Good explanations on points 1 & 2 from Jay Smith-Hill, but I'd like to expand on point 3:
How do we know that a particular product can not be sold due to patent registration?
The sum of his answer is correct to a point ... you cannot know without a shadow of a doubt. You can, however, take reasonable care by performing (or, preferably, having a professional perform) a patent search.
Do it yourself
This should always be first - and start by reading Patent It Yourself for a good understanding of patents - what they are, how they work, and how the process of applying for one works. Then, read and follow Patent Searching Made Easy.
Doing it yourself should really be a first pass to help you understand what else is out there - preferably while you are still designing your invention and before you approach a patent practitioner (attorney or agent). As a general rule, the more you know already, and can give to the practitioner, the better able they are to help you, the better results you get, and the less you spend.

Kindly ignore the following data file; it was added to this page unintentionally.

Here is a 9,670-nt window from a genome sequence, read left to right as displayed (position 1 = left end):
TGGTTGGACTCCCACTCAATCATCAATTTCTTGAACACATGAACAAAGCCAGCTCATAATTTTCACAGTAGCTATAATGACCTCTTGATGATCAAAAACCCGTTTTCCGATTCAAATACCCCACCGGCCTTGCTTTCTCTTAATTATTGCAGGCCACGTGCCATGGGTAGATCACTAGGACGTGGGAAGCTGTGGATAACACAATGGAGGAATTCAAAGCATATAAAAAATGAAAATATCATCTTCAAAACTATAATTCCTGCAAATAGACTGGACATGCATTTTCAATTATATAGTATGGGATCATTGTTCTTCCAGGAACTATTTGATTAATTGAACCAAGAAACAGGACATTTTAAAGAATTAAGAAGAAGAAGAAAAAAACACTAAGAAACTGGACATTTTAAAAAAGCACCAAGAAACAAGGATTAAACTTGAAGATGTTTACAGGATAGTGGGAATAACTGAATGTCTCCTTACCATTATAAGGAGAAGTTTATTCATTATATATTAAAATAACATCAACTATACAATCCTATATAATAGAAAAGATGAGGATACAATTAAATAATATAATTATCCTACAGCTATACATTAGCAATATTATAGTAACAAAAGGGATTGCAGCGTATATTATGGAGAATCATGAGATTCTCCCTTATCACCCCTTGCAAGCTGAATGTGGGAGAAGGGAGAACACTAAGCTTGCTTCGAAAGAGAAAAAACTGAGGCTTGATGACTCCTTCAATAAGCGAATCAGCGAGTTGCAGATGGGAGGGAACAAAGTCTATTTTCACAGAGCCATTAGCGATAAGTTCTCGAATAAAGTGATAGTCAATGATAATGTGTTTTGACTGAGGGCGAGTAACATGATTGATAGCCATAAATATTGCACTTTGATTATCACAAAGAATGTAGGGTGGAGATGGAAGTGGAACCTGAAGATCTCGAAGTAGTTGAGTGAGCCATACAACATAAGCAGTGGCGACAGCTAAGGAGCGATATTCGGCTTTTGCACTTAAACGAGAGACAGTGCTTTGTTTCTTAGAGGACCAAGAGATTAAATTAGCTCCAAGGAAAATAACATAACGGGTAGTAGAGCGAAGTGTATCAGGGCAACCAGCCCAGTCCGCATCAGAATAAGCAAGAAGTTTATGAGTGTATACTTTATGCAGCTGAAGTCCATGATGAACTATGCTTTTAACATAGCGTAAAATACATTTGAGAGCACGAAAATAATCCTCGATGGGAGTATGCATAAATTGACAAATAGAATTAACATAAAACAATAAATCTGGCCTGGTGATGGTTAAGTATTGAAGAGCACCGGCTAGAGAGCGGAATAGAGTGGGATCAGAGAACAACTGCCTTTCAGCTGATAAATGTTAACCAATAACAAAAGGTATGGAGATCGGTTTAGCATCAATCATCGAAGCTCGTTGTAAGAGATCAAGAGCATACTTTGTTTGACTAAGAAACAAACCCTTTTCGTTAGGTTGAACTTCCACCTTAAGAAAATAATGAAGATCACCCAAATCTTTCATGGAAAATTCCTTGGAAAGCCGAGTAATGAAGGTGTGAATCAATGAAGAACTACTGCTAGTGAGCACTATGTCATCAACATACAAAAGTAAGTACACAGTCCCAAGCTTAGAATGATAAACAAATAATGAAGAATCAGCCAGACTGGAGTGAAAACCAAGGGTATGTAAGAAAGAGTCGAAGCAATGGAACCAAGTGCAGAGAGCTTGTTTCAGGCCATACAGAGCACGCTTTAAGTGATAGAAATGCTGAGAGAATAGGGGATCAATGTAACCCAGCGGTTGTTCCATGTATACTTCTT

Pay for a patent search
A patent search professional - some people prefer doing it through a patent attorney or agent (agent is more common, as they are lower-priced per hour than attorneys), some people prefer using a 3rd party search professional (not a patent practitioner, but often hired by them).
Starting with a thorough description of your invention and as many variations and features of it as you can think of, they will (should) systematically search the patent literature - US and worldwide, as applicable - for the closest prior art reasonably able to be found. They will do this through text searches, advanced (boolean) text searches, classification searches (searching in specific classes of patent literature), and through 'cited literature' (finding a reasonably similar patent application to your invention and looking at the literature cited by the USPTO examiner and/or the inventor as being potential prior art).
At the end, you will not have found every possible piece of prior art, but you will (should) have a reasonably accurate picture of the prior art surrounding your inventive space, and a better idea for how to move forward.
Hope this helps!
NOTE: This is NOT legal advice. Consult an attorney.